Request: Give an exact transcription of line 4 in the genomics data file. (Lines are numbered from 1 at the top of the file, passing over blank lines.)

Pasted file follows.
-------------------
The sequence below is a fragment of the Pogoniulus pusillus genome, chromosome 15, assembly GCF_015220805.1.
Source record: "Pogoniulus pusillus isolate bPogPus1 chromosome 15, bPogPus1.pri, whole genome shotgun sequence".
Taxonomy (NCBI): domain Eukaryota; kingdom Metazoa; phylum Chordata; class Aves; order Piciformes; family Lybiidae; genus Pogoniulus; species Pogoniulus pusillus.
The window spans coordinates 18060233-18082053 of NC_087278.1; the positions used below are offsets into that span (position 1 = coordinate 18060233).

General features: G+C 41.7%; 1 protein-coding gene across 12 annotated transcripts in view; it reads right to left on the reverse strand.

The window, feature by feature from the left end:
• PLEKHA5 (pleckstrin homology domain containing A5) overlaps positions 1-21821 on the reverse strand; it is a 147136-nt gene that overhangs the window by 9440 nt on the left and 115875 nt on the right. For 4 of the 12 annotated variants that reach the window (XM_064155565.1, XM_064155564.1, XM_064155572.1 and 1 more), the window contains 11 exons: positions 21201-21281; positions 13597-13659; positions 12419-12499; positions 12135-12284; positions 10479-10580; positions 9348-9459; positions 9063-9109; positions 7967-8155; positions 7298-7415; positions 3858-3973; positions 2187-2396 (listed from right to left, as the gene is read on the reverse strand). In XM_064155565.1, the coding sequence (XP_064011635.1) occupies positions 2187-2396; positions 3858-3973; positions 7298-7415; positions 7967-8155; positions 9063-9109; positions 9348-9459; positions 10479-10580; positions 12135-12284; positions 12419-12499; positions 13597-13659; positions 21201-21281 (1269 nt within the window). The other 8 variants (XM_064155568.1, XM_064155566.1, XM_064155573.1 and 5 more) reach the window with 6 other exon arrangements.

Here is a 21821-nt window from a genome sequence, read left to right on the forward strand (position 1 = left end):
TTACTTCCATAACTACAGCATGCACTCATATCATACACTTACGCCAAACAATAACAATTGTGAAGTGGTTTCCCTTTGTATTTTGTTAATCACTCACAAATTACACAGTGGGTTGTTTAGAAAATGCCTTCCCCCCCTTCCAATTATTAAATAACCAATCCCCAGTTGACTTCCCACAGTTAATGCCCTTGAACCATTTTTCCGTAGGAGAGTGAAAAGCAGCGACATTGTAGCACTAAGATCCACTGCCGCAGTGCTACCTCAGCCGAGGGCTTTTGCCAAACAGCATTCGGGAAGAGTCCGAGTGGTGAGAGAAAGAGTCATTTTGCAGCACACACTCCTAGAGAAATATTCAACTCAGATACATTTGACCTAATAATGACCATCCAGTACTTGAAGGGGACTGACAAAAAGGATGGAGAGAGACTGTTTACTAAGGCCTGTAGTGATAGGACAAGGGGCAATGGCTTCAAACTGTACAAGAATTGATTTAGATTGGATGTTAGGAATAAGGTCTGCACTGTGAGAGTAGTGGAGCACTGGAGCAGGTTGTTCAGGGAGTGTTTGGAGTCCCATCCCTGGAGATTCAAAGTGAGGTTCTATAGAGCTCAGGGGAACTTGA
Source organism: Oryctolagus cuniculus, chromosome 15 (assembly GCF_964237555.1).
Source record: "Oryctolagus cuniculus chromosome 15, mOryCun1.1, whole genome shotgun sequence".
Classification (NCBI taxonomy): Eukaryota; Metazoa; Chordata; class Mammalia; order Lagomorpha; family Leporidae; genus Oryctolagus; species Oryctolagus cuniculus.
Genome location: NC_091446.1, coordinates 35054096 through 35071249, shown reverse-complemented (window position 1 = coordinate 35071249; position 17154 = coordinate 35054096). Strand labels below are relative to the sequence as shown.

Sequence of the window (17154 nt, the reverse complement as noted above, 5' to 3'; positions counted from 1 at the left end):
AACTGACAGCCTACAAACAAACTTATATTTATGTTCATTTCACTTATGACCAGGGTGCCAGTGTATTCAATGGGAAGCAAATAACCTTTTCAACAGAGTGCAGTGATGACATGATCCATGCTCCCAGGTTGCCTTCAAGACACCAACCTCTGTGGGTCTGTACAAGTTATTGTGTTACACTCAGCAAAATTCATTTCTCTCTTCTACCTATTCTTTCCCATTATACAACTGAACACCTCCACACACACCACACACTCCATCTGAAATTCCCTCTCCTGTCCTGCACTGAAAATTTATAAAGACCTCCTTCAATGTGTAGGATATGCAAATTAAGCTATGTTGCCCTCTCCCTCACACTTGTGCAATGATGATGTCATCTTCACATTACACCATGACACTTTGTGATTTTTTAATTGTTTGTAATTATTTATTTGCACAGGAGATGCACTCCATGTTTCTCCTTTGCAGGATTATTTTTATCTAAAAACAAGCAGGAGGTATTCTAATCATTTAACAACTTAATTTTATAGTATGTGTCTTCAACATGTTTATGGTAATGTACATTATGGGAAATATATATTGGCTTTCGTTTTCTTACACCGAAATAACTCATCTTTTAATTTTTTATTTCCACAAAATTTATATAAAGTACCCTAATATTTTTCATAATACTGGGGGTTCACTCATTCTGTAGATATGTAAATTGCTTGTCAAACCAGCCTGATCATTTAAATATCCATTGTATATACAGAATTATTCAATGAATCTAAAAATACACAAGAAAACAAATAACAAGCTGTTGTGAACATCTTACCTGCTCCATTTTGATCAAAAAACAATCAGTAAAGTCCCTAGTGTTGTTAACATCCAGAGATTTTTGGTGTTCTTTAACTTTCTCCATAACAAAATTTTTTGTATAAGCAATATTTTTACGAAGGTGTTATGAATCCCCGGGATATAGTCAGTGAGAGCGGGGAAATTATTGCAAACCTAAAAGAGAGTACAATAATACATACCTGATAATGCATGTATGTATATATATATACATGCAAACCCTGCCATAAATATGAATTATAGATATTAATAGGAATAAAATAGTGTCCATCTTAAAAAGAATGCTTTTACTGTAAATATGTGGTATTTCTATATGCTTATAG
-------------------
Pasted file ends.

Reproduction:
The window spans coordinates 18060233-18082053 of NC_087278.1; the positions used below are offsets into that span (position 1 = coordinate 18060233).